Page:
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'Bearcat-Host' Program Helps New Students Adjust
Published October 2007
Adjusting to medical school can be difficult. Break-neck schedules and multiplying work-loads easily become overwhelming.
New medical students—particularly those who’ve relocated to Cincinnati leaving behind family and friends—often need somewhere to turn for help when academics and day-to-day issues become too much to handle.
Third-year medical student Heather Kaiser took a look at the current re-sources available to medical students and noticed that all existing options for helping students cope involved interactions with other students or physicians—the same physicians who also happen to be responsible for advising and assessing students on their education and training as a physician.
“Incoming medical students often need and want someone to confide in as they transition into medical school,” says Kaiser.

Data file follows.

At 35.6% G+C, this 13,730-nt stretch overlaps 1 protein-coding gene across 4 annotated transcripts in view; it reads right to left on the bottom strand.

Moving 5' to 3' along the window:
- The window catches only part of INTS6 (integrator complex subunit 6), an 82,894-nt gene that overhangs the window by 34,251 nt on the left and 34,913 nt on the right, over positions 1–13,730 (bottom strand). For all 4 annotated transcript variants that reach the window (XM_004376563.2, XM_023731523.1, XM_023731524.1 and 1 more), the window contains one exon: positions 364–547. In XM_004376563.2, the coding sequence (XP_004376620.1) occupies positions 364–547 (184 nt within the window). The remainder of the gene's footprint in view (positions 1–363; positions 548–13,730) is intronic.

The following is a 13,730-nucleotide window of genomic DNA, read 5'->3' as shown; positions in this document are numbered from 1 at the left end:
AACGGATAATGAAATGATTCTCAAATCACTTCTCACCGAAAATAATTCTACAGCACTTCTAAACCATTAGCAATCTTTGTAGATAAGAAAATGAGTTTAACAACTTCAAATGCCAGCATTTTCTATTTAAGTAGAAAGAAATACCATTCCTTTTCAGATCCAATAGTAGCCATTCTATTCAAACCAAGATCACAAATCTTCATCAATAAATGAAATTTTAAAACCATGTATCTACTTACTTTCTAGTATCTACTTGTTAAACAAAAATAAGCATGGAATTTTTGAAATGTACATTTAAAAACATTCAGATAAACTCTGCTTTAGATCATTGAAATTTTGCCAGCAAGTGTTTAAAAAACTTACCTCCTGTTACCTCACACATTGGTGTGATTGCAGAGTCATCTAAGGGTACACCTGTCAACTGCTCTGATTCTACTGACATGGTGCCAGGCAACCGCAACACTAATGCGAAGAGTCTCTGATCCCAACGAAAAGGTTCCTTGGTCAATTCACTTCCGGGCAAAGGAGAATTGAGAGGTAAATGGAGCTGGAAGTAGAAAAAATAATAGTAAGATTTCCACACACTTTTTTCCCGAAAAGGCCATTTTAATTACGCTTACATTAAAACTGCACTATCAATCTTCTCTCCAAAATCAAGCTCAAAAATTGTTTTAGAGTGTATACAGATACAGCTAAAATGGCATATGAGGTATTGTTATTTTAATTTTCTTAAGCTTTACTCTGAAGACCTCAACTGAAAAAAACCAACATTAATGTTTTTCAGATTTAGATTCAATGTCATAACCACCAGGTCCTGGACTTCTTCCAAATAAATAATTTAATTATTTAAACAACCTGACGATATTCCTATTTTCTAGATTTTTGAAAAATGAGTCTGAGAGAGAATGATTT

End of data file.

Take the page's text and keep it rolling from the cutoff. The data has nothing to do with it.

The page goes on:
“Building a professional relationship as well as a friendship with a physician—one who has no influence on academic decisions—is essential to mitigate this transition. This is why I wanted to develop the Bearcat Host-Physician Program.”
So Kaiser, who serves as UC’s student representative to the Academy of Medicine of Cincinnati, collaborated with the Academy and the College of Medicine to plan and implement her idea.
The program uses a questionnaire to gauge interest and match first-year medical students with a local physician—and in some cases, that physician’s family.
“Students and their host physicians or families determine how often they plan to meet,” says Kaiser. “It could be as simple as grabbing a cup of coffee, or they could catch a sporting event together.”
Kaiser says a number of students and physicians have already applied for the program, but continued success of the program depends on the sustained effort and support by physicians in the community.